The doctrine of supremacy of parliament, entrenched in the English legal system for hundreds of years was not to be so easier removed as that of the Italian constitution. However the European Communities Act 1972, with particularly reference to s2 (1) of the ECA 197214 and s2 (4)15, gave legal effect within the UK to those provisions of Community law, which were according to the European treaties intended to have direct effect within member states. It meant, that a specific part of the EC law would become part of the U.K. law. It was that part, which by virtue of the EC law itself, was considered to have direct effect. This did raise disputes over the doctrine of the sovereignty of parliament, with relation to how one parliament could not bind its successors, however at any point a future parliament could repeal the legislation which gave legal effect to the ECA 1972. The result of the ECA could clearly be seen in the case of McCarthy's Ltd v Wendy Smith16. It showed that the English courts could refer to the ECJ for guidance and take effect of judgements from it17. The fundamental case that integrated the UK fully under the ECJ was R v Secretary of state for Transport ex parte Factortame18. It has been recognised as the most constitutionally significant British case highlighting the relationship between Community Law and domestic law. The House of Lords held that under common law the court had no power to make an order postponing the coming into force of a statute pending a reference to the European Court to determine its validity. However, the House of Lords referred to the European Court for a preliminary ruling19. On that basic the Hose of Lords exercised its discretion according to the balance of convenience, since in its opinion; it was doubtful whether an adequate remedy in damages to either side would be available.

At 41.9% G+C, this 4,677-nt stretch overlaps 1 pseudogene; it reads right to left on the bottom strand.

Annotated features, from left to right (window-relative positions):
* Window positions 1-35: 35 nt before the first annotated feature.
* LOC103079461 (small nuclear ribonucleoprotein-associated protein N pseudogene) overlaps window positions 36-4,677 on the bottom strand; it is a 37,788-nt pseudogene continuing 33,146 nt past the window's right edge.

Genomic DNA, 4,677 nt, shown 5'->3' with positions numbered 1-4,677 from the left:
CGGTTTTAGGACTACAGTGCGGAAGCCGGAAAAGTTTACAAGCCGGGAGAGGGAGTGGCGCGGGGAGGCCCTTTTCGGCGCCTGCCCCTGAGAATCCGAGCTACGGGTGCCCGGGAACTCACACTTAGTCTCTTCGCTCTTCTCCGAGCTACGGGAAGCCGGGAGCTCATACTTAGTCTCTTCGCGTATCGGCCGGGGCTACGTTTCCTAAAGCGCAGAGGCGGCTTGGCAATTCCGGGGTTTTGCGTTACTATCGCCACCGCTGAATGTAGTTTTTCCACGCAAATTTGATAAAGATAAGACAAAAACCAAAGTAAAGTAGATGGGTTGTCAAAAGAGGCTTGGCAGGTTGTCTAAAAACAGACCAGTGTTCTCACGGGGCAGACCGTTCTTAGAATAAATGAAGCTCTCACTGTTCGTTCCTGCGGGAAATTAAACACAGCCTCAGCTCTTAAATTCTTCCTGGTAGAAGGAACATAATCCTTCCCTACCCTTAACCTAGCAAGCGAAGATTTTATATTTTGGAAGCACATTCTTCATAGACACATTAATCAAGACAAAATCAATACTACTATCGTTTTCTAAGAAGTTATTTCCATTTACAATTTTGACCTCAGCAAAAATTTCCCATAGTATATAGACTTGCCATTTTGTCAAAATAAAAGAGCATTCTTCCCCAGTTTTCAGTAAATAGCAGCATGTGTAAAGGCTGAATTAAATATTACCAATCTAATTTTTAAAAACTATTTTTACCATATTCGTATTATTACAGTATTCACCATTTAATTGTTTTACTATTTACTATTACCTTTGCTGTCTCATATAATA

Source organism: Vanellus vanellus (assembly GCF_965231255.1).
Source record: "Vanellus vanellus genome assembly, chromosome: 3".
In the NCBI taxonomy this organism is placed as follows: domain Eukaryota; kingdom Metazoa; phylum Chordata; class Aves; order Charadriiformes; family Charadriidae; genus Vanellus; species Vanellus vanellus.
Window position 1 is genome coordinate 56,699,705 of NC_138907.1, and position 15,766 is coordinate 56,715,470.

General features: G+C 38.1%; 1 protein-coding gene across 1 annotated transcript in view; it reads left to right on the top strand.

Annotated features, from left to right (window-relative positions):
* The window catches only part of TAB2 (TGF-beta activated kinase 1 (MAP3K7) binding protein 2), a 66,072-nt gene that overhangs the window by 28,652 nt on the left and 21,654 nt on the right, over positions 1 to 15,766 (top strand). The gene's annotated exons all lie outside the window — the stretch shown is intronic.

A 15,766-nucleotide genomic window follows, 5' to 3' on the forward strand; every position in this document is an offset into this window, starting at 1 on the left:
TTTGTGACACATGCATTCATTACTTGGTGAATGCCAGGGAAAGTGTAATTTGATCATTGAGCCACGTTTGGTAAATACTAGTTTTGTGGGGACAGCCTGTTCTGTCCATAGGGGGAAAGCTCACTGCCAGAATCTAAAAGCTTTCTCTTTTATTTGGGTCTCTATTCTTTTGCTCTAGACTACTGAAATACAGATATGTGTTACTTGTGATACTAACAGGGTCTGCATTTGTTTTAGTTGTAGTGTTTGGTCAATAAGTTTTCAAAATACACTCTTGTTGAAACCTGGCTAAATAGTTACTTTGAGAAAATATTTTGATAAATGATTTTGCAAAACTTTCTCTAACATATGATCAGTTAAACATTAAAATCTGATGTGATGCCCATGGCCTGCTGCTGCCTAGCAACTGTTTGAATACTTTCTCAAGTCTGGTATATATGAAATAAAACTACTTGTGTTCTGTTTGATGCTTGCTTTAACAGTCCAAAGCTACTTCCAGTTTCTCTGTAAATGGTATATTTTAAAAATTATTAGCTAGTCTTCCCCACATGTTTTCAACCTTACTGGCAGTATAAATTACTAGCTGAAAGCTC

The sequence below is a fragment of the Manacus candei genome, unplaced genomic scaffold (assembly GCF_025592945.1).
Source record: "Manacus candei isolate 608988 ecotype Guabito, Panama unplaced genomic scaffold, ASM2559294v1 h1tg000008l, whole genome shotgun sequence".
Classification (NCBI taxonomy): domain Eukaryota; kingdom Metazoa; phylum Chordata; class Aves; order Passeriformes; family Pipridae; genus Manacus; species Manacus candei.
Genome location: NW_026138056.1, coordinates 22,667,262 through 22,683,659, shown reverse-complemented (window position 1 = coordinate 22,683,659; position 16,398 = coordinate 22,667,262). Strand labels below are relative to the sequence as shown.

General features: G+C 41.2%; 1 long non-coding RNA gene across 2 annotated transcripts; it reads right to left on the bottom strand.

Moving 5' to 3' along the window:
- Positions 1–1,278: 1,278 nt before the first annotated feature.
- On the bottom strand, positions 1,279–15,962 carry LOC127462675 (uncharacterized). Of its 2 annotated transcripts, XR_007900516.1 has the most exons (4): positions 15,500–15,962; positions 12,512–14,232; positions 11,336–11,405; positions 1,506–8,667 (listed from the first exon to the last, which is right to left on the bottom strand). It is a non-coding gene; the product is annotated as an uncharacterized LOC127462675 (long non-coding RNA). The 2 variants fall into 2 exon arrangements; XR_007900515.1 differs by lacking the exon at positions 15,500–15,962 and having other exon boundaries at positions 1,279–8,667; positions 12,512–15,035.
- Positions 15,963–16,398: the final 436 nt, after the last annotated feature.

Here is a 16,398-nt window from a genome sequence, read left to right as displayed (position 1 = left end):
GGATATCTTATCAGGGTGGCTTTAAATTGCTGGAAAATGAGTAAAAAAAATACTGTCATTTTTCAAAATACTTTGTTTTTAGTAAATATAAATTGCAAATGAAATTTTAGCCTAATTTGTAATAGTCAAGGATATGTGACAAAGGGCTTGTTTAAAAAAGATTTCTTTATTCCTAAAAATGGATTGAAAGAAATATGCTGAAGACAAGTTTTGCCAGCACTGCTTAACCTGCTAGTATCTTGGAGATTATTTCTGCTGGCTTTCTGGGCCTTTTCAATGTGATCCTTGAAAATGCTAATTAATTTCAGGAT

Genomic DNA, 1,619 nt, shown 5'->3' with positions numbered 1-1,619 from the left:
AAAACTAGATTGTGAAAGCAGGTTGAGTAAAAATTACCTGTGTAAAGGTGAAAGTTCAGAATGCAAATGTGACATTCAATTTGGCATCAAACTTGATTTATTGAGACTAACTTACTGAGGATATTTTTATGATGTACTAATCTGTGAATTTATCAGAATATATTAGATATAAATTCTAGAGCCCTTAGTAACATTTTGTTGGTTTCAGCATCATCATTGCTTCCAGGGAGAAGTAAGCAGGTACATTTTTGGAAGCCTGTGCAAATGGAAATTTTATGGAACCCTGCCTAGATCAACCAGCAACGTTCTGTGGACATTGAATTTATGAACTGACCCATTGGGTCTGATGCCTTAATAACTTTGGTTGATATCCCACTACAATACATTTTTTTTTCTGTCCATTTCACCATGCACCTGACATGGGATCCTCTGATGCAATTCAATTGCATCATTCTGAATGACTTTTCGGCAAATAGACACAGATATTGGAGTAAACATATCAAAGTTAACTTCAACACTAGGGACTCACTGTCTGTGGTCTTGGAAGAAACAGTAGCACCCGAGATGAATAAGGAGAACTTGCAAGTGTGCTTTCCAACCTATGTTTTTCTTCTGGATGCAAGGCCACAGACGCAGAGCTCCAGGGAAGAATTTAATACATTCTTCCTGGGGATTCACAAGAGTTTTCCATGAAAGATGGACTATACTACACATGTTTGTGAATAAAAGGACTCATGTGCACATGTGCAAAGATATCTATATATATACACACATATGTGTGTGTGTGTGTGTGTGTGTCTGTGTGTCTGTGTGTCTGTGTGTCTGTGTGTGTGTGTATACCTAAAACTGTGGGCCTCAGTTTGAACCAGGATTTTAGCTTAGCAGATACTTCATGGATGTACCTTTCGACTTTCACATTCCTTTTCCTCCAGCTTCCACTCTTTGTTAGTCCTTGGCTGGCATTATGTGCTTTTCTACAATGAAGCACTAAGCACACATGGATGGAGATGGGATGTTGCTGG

However, it was silent on whether an employer should have to pay the same wage to a woman who came into the employment after the male had left the job. The matter was referred by the Court of Appeal to the ECJ under Article 177. 17 Per Lord Denning "if the time should come when parliament deliberately passes an Act with the intention of repudiating the Treaty or any provision in it... then I should have thought that it would be the duty of our courts to follow the statute of our Parliament. I do not however envisage any such situation... unless there is such an intentional and express repudiation of that treaty, it is our duty to give priority to the treaty" 18 R v Secretary of State for Transport, ex p factortame ltd (no3) C-221/89. In 1988 the United Kingdom Parliament passed the Merchant Shipping Act and enacted Merchant Shipping Regulations, which prevented some Spanish fisherman from fishing in British waters. As a result, Factortame challenged these domestic requirements as incompatible with EC law, on the grounds of discrimination on the grounds of nationality contrary to Article 14 of the Treaty and the rights of companies to establishment under Articles 43-48 19 A national court was required to set aside a rule of national law which it considered was the sole obstacle preventing it from granting interim relief in a case before that court concerning Community law, if to do otherwise would impair the full effectiveness of the subsequent judgment to be given on the substantive issue of the existence of the rights claimed under Community law. 20 Javell and Oliver (2000); "the court had no choice but to employ this approach, for it couldn't invalidate the act of parliament due to the doctrine of Parliamentary sovereignty, nor could it grant interim relief... the only approach to not invalidating the statute was to reinterpret the statute to conform to EC law, thereby satisfying both." 1 Mark Roberts